Local authorities must identify sites which fall within the definition of "contaminated land", i.e. where there is the threat of significant harm to land, or pollution to controlled waters, by reason of substances in, on or under land. Through the "suitable for use" approach, certain undeveloped land may not fall within the regime if left undisturbed. However, if it is opened up for development, it may well release substances that could cause harm or pollute watercourses.

Once land has been identified as being contaminated, the local authority or Scottish Environment Protection Agency has to identify the appropriate person to remediate the site. In the first instance, this would be the polluter, or person who caused or knowingly permitted the contamination to take place. If the polluter cannot be traced, remediation falls to the current owner.

This will affect property transactions in many ways. Purchasers will seek warranties/indemnities from sellers who are proving reluctant to give such guarantees. Sellers

  • who realise that they have caused contamination will wish to minimise their risks by selling land with full disclosure at a price reflecting its diminished value. They may require some form of assurance that purchasers have the means to cover the clean-up costs, in the form of a bank guarantee or bond or environmental insurance. Lenders are not immune. They will be in the same position as the landowner if they need to enter into possession of property securing a loan.

    The contaminated land regime has not yet had the impact expected. Local authorities have 15 months from the commencement date to prepare a strategy document. Only then, can we expect to see enforcement on a wider scale.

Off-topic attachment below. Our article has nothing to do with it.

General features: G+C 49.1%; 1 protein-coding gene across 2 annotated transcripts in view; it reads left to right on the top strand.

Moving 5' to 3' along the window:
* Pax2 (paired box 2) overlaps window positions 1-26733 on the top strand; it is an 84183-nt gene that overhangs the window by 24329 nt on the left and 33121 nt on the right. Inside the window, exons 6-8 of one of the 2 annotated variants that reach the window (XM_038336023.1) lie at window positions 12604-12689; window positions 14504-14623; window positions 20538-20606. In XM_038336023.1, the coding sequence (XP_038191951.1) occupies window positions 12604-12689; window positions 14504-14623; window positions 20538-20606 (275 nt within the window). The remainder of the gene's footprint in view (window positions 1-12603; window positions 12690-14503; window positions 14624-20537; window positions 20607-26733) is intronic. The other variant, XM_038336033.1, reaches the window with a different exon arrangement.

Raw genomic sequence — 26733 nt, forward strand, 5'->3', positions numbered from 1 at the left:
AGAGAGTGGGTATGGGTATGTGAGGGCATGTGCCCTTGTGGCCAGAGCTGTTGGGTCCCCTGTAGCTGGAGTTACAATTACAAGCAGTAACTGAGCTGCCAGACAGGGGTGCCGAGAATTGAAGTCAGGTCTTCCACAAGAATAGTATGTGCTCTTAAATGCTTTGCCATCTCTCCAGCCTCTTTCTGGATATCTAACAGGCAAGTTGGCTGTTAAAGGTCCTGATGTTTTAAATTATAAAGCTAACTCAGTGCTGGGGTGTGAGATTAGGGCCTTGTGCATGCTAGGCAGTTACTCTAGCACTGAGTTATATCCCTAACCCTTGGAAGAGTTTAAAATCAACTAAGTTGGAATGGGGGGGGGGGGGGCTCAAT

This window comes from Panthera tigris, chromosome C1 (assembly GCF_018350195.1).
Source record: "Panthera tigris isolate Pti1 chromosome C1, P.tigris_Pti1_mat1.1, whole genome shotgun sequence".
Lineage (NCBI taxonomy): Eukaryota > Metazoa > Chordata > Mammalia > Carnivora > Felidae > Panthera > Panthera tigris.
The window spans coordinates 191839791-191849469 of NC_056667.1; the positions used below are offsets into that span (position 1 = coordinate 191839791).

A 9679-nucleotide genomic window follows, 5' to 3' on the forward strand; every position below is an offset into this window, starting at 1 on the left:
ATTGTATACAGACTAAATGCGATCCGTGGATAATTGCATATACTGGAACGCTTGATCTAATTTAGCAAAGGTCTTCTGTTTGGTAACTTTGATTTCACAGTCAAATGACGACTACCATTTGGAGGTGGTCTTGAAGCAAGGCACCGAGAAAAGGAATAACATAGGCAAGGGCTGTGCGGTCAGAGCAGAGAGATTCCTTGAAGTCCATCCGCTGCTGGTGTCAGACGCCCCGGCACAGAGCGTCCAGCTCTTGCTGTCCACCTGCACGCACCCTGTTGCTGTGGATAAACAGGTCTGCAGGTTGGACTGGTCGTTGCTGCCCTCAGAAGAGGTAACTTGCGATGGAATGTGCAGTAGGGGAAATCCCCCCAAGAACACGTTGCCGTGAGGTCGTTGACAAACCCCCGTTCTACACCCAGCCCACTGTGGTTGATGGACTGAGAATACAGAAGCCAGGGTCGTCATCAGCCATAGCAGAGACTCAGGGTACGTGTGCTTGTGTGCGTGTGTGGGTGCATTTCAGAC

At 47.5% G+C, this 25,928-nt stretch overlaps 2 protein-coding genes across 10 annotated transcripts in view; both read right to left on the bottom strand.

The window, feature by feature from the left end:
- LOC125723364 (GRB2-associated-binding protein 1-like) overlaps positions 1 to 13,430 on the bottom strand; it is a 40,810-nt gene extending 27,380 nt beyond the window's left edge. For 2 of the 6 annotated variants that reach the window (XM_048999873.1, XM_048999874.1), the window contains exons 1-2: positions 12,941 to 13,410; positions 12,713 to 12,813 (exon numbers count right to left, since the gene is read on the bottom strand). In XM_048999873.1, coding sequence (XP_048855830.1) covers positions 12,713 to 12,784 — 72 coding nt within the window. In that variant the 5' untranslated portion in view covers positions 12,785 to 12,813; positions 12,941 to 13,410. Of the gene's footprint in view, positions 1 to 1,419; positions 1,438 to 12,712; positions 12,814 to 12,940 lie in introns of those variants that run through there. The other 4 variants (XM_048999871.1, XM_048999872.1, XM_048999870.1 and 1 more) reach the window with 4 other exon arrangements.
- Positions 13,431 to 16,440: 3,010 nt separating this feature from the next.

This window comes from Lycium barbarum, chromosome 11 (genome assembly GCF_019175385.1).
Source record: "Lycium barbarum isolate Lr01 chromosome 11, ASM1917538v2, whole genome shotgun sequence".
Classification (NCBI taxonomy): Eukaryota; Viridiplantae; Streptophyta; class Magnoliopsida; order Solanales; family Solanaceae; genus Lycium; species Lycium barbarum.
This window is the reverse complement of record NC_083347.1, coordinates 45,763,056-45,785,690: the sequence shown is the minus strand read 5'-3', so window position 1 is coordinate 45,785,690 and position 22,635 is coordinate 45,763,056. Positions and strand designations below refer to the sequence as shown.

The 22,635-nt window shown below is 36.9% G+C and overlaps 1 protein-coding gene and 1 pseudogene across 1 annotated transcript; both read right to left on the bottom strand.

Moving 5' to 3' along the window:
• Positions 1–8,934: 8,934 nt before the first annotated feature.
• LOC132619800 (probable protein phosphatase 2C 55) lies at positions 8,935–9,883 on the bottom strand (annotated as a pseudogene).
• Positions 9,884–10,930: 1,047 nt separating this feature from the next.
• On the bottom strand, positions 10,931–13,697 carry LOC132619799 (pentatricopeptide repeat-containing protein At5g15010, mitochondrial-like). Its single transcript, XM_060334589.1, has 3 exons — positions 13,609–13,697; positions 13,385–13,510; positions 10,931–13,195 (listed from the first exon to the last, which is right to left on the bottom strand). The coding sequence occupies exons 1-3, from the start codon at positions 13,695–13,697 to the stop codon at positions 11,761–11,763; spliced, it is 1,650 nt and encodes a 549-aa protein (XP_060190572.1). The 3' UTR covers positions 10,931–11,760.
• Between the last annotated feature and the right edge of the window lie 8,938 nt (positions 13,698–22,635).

Habitat conservation
    The Scottish Executive must identify and designate Special Areas of Conservation and Special Protection Areas. Landowners should be aware of the very restrictive effect that such designations may have on development opportunities.

    There is a powerful presumption against development adversely impacting on protected conservation interests, which probably rules out mineral extraction or windfarming proposals. There are no statutory rights of appeal against designations and compensation is very limited. It is questionable whether the existing procedures comply with the European Convention on Human Rights.

    Human rights and planning
    The planning process is the most important means by which land use is regulated. It therefore plays a pivotal role in promoting economic development and determining land values. The most significant planning issue at present is how to deal with the impact of the Human Rights Act 1998.

    Four recent English High Court cases have established that a minister cannot be both policy maker and decision taker in a planning application. Establishing an independent planning appeal body would resolve the matter, but this means amending the Planning Acts. Until this happens, decision making will probably be put on hold, with obvious economic consequences.